Businesses exposed to this sector continue to face the risk of insolvency, with the latest casualty being national building supplier SWC Management Group entering voluntary administration with debts of almost $70 million. While it’s helpful to remain aware of the current economic climate, especially as the construction industry shows signs of continuing softness, it’s a timely reminder for the need to be proactive and prepare your business to weather challenging economic times.
Being proactive is key in the current environment
For businesses in the property and construction sector, it is crucial to be diligent about the financial and legal foundations throughout all stages of projects.
The actions that your business takes will vary depending on your place in the supply chain, but generally, the following steps are a good place to start:
- focus on cash flow
- be diligent about payment terms
- manage debtors quickly once they’re outside payment terms
- check how contracts for your business assets are structured.
Across all sectors, cash flow is key for the health of your business. Be proactive with your cash flow by regularly reviewing your payment terms, cash reserves and your ability to service debt in a range of business environments. You should also review your current business structures and finances to consider:
- how your risks and wealth are segregated;
- which entities or individuals have provided security or guarantees to support loans; and
- how you would access more funds should cashflow become tight.
Review payment terms
As you’re completing cash flow projections, review your payment terms for all projects. Credit stress can cascade in several ways, so you need to be aware of how the contracts are structured for each project. Further, the fallout of a business’s failure has the potential to impact down-stream suppliers of goods and services in ways they might not be prepared to manage, so it’s wise to assess these potential impacts and how they may affect your business too.
Manage debtors quickly
The sooner aged receivables are followed up, the more likely you are to recover the payment. Ensure you have a process for collecting payments as soon as a payment becomes overdue. Completing thorough due diligence on clients before starting a project will also help to filter out clients who are unlikely to pay.
If you are a supplier within the construction industry and you provide goods on retention of title (ROT) terms, should a struggling customer ultimately collapse into a formal insolvency appointment, you may not be entitled to recover your goods unless you have registered your interest as a secured party of the customer on the Personal Properties and Securities Register (PPSR).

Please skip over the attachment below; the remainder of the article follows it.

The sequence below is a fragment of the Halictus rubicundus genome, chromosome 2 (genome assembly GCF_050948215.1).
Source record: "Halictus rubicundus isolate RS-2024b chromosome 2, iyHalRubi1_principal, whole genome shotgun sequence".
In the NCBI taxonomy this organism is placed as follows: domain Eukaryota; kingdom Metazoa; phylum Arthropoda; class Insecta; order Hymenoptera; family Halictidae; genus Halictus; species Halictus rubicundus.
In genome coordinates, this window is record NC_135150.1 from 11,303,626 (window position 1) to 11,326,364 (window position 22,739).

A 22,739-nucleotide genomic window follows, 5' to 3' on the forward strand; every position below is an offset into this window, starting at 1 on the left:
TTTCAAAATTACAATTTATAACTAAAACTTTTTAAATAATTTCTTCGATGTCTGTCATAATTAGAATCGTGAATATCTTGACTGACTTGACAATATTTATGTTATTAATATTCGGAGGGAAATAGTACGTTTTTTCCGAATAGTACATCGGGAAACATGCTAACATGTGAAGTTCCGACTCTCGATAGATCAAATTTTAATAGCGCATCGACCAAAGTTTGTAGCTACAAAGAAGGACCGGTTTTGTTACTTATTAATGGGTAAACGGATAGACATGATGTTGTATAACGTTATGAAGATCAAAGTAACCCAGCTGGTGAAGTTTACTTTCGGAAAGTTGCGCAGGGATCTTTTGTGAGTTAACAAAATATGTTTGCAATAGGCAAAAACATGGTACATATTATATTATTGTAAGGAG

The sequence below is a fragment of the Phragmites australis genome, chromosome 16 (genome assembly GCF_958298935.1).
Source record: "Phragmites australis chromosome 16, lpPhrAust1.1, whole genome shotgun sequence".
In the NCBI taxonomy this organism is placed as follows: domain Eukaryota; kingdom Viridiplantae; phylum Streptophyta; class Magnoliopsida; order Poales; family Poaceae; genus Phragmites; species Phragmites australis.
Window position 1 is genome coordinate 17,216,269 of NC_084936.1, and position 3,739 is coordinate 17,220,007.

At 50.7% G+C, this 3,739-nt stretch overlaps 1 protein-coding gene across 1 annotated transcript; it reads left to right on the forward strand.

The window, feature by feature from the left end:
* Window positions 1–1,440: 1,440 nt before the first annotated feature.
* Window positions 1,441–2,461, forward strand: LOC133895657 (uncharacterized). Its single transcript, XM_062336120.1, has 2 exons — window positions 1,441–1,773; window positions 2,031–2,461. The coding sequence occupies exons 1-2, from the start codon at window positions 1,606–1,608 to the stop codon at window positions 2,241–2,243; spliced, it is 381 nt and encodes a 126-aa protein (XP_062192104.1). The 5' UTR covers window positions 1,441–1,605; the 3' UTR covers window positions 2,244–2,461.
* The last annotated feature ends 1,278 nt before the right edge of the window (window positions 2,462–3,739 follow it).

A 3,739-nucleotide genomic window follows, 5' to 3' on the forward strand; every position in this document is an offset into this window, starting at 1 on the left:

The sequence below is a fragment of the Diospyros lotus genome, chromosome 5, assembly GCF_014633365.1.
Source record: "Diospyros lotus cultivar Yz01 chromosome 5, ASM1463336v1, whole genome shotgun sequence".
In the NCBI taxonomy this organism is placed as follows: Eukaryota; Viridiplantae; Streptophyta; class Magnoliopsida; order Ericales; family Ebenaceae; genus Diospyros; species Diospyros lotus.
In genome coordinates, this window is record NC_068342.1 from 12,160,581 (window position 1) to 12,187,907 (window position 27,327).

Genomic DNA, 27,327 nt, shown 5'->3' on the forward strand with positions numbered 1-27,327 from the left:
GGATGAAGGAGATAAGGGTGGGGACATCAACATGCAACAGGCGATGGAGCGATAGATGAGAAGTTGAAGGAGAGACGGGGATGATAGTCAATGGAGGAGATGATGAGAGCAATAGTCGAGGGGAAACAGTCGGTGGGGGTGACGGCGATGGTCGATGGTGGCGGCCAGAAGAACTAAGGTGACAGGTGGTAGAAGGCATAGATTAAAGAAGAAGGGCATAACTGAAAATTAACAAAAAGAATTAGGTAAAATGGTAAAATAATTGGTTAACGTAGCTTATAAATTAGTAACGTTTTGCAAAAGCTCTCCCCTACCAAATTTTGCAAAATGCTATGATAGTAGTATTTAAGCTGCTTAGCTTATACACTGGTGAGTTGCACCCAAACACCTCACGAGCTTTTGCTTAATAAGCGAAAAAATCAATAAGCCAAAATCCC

Review contracts for business assets
If your business leases out equipment, you may also be required to register your interest over the lessee on the PPSR.
The method and details behind the registration are crucial as an error can render your security invalid, risking the loss of your equipment (or goods, where supplying on ROT) should the lessee’s business fail.
While the points above are essential for businesses in the property and construction sector, being proactive about your business’s financial and legal foundations is applicable across all sectors. Further, being proactive now could be the key to ensuring your business is positioned to weather challenging economic times.
Gavin Debono is a Private Business and Family Advisory Partner in our Melbourne firm. As a member of the Property and Development Industry Team, he works closely with property development and construction clients. If you would like to discuss your situation, do not hesitate to contact him on +613 8610 5331.
Damian Pearce is a Client Director in Pitcher Partners’ Business Recovery and Insolvency Services division.
The services operate nationally, with experts in Melbourne, Sydney, Perth, Adelaide and Newcastle, specialising in advising companies or individuals navigating turbulent financial times.
For more information on Pitcher Partners’ recovery, turnaround and insolvency capabilities, click here.